Developing stronger economic links with India is a major opportunity for Caribbean nations, argues the Chief of the International Trade and Integration Division at the Economic Commission for Latin America and the Caribbean (ECLAC).

With a population of 1.2 billion people and the tenth largest economy in the world, India today is one of the world’s economic powerhouses and its economy has accounted for almost 10% of recent global economic growth. In the near future, the South Asian giant is expected to continue its rapid rise. The population is expected to surpass China to become the world’s largest by 2030. In economic terms, India is expected to become the world’s fifth largest consumer economy by 2025 and, with rapid growth in its middle class, household incomes are expected to triple over the next 20 years.

As a result, India, much like China, has become a major importer and consumer of various kinds of natural resources and primary products. However, although Latin America and the Caribbean exports products such as natural gas (from Trinidad & Tobago) and cocoa (from the Dominican Republic) to India, the region currently has less than a 4% share of India’s total imports.

The story for outward foreign direct investment (FDI) is similar. India has emerged as a significant investor worldwide, with outward FDI amounting to $17 billion (USD) between 2008 and 2010. However, Latin America and the Caribbean received just about 4% of the total. Of this relatively small amount, 70% was directed at the British Virgin Islands and the Cayman Islands – primarily financial transactions.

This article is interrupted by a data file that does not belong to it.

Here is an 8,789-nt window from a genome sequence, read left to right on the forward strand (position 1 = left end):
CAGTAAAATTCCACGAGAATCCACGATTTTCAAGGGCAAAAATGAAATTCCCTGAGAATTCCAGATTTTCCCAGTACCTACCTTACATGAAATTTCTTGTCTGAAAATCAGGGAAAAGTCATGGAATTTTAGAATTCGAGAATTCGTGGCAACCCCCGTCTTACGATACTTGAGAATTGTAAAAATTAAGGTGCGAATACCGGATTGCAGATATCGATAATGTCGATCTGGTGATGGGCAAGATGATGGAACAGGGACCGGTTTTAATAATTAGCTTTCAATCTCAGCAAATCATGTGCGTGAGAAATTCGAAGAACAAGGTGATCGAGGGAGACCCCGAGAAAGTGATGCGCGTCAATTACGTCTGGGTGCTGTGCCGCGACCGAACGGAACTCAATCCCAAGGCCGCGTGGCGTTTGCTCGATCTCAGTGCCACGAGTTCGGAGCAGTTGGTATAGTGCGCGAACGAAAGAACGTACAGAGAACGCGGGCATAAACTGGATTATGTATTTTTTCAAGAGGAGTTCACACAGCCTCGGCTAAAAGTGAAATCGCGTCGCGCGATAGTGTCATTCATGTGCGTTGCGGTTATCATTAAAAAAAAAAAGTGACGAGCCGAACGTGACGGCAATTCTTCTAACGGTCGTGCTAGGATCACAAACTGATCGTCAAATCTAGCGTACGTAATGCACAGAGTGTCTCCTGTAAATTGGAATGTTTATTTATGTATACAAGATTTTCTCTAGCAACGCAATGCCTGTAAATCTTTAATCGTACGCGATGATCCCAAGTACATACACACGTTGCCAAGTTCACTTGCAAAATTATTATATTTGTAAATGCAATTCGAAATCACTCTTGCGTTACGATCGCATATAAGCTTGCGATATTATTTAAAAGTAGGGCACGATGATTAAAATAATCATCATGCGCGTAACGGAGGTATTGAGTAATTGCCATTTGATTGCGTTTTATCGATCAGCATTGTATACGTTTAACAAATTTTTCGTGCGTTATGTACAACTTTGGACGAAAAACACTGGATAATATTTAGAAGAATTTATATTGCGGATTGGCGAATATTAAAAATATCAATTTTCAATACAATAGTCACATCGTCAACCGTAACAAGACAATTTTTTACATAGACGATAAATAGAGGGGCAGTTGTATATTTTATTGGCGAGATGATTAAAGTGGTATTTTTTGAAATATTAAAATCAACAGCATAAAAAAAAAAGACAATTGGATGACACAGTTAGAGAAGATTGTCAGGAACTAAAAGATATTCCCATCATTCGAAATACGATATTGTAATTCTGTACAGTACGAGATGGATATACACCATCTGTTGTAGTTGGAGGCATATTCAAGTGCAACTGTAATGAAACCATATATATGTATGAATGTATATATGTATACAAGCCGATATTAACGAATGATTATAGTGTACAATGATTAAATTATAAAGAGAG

indian rupee

Without a doubt, India has been under-exploited by the Caribbean in the global economic race. The resource-rich exporting nations of the Caribbean should look to develop closer partnerships with Indian firms that would provide access to the Indian market and to sophisticated technology. Caribbean countries should look to follow the lead of Mexico, which has successfully wooed Indian multinationals such as Tata Consultancy Services, Wipro and Aptech, all of which have established operations in the country.

Finally, for the tourism and real estate-dependent nations of the Caribbean, the growing number of Indian middle class consumers, high net worth individuals and private sector investors with deep pockets are an untapped economic opportunity. According to The Economic Times, the number of Indians travelling overseas is predicted to increase from 15 million to 50 million by 2020, making India the world’s fastest-growing outbound tourism market and the second biggest spender on overseas travel after China. With a large Indian diaspora spread across the region, Caribbean countries are in an ideal position to exploit historical and cultural links and the opportunity India represents to the Caribbean should no longer be overlooked.


This article was originally published in Issue 4 of The Caribbean Property Investor magazine. To read the full issue, click here.